July 28, 2016


The Shepherd’s Crown. By Terry Pratchett. Harper. $18.99.

     Now that Terry Pratchett (“Sir Terry” since being given a knighthood in 2009) has been gone for more than a year, it has become more possible to look at his last works with clear rather than tear-misted eyes and have a better sense of their strengths and weaknesses. The conclusion of such an examination is that of his three final books, The Shepherd’s Crown, nominally intended for younger readers, is a far better envoi for Pratchett’s long and distinguished career than the last “Discworld mainstream” novel, Raising Steam, or the coauthored conclusion of the interminable The Long Earth series, The Long Cosmos.

     The Shepherd’s Crown reads like a book in which Pratchett suggests how he prepared for his own inevitable end, and how he thinks readers would do well to prepare for theirs – and even more, it suggests how he would prefer that readers think about him after he is gone. It seems only fair to try to do so. Pratchett, who became a strong advocate of assisted suicide after he was diagnosed with an unusual form of early-onset Alzheimer’s disease in 2007, focuses in The Shepherd’s Crown on accepting the inevitability of death (or, in Discworld terms, Death, with a capital D) and preparing suitably for it, but not rushing matters unduly (in the real world, Pratchett kept writing almost until his own passing at age 66 in March 2015). The Shepherd’s Crown marks the final appearance of young witch Tiffany Aching and her mentor, Granny Weatherwax. Things are very definitely final for the older, much-feared witch, who in this book makes careful preparations for her own death and then comes to it. Or rather it, or he, comes to her: Death, a skeleton with glowing blue eyes, always-capitalized conversation and a courteous manner, takes Granny Weatherwax so gently she does not even notice what she considers the “inconvenience” of leaving her life. This is a wonderful part of The Shepherd’s Crown and is written with more detail and more care than other sections of the book – which, in parts, is definitely rushed and unpolished: Pratchett finished the novel but did not live long enough to smooth out its many rough edges.

     The book’s plot makes perfect sense: the death of so powerful a figure as Granny Weatherwax inevitably causes imbalances in Discworld, allowing the evil Queen of Fairyland – a longstanding enemy of Tiffany – to return. Tiffany must confront the overt menace of the Queen and the bored and violent King while also dealing with subtler issues, including her relationship with her boyfriend, the ongoing sneers of older witches such as Mrs. Earwig, and the helpful but thoroughly irresponsible (and irrepressible) little blue men known as the Nac Mac Feegles, who get many of the best lines and best chances for fights in The Shepherd’s Crown. These Wee Free Men are, in their own way, as brilliant a creation as Death and Granny Weatherwax are in theirs, and living with them one final time is one of the great pleasures of this novel. Indeed, The Shepherd’s Crown presents quite a few “one final time” characters and references – unusually many for a Discworld installment, as if Pratchett here is deliberately drawing the series together. For example, The Shepherd’s Crown has passages about the way the rise of railroads in Raising Steam has changed the world forever – which, readers will realize, means turning it from something vaguely Medieval in style and soaked in magic into something more science-driven, realistic and altogether more familiar and, as a consequence, mundane. Indeed, Granny Weatherwax's death itself symbolizes the end of a Discworld era and the need to make peace with increasingly prominent technology as a driver of events.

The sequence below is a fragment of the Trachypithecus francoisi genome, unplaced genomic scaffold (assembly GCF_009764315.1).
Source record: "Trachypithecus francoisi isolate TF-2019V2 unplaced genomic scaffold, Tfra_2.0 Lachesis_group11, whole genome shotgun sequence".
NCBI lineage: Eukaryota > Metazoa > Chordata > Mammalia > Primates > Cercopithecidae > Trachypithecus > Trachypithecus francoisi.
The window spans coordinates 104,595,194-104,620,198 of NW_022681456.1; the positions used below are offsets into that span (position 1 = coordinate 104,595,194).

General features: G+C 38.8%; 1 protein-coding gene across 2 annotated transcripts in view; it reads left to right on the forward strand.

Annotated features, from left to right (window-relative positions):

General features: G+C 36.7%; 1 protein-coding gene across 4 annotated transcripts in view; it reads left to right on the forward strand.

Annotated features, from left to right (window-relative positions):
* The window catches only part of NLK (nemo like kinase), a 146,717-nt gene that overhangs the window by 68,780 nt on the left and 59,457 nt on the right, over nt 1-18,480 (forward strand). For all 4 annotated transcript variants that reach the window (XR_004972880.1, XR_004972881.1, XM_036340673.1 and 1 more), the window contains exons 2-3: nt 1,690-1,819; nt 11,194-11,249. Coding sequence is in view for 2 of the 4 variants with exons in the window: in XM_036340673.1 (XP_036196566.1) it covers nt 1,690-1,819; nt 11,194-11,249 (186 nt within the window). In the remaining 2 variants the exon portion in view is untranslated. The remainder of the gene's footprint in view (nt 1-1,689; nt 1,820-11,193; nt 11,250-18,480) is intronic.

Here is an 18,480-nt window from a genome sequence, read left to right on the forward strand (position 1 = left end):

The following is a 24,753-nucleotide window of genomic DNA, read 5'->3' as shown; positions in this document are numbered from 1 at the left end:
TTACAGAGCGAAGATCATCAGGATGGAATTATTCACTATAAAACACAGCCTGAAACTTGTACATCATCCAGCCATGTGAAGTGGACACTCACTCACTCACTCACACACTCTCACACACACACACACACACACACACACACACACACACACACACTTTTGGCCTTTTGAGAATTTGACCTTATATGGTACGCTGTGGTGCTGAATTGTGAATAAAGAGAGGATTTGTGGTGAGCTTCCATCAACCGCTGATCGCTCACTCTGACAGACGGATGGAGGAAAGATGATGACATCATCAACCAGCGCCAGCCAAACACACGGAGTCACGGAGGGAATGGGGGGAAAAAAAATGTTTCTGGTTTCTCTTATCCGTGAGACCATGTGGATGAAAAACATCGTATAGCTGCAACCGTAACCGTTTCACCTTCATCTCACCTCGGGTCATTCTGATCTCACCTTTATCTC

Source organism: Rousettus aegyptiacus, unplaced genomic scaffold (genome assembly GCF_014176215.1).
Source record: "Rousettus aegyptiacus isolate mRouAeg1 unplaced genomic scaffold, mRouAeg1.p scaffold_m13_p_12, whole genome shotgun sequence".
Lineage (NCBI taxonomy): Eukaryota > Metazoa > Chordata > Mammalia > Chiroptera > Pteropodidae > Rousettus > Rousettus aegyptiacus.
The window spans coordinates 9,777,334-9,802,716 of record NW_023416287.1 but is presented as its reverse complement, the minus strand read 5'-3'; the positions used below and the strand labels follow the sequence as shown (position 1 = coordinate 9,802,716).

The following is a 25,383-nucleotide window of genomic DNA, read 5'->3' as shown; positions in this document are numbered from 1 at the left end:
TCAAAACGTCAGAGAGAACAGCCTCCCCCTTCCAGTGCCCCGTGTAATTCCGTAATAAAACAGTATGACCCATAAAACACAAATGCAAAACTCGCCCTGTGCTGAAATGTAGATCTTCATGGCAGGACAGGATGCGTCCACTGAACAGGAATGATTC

The Shepherd’s Crown is rough-hewn, with some subsidiary matters playing out at length and some central ones passing so quickly as to lose substance, and with some characters appearing and disappearing less adeptly than is usual in Pratchett’s work – all these matters being traceable to the novel’s unfinished state. But what is finished, what is complete in the best sense in this book, is the underlying kindness of Pratchett and the consequent kindliness of his world. Bad things certainly happen here, and Tiffany herself is responsible for one of them when, in a moment of fury, she kills some elves that are kidnaping a baby. But even then, violence is not an answer and is scarcely triumphant, with Tiffany realizing that it leads only to the grim stuff of Grimm fairy tales, “to, oh, to poisoned apples, spinning wheels, and a too-small stove…and to pain, and terror, and horror and the darkness.” As Tiffany explains to the Queen – actually former Queen, since she has been ousted in a coup – it is wrong to be selfish, nasty and spiteful, and kindness is worthwhile because it makes you feel better and because other people matter. What a treacly notion to find at the end of the Discworld saga and the end of Pratchett’s life! And yet anyone who reads – and re-reads – the Discworld novels will find this sentiment underlying them again and again. Rarely stated as explicitly as it is in The Shepherd’s Crown, this foundational, unforced goodness is what made Pratchett’s Discworld different in kind from other great British fantasy worlds, such as Narnia and Middle-earth. The Shepherd’s Crown is in some senses a summation of the Discworld canon and in others simply the last entry in it, an indication that things would have gone on much as they were going if Sir Terry had been there to chronicle them, and perhaps are going on much that way in whatever place Death has taken their chronicler to now.

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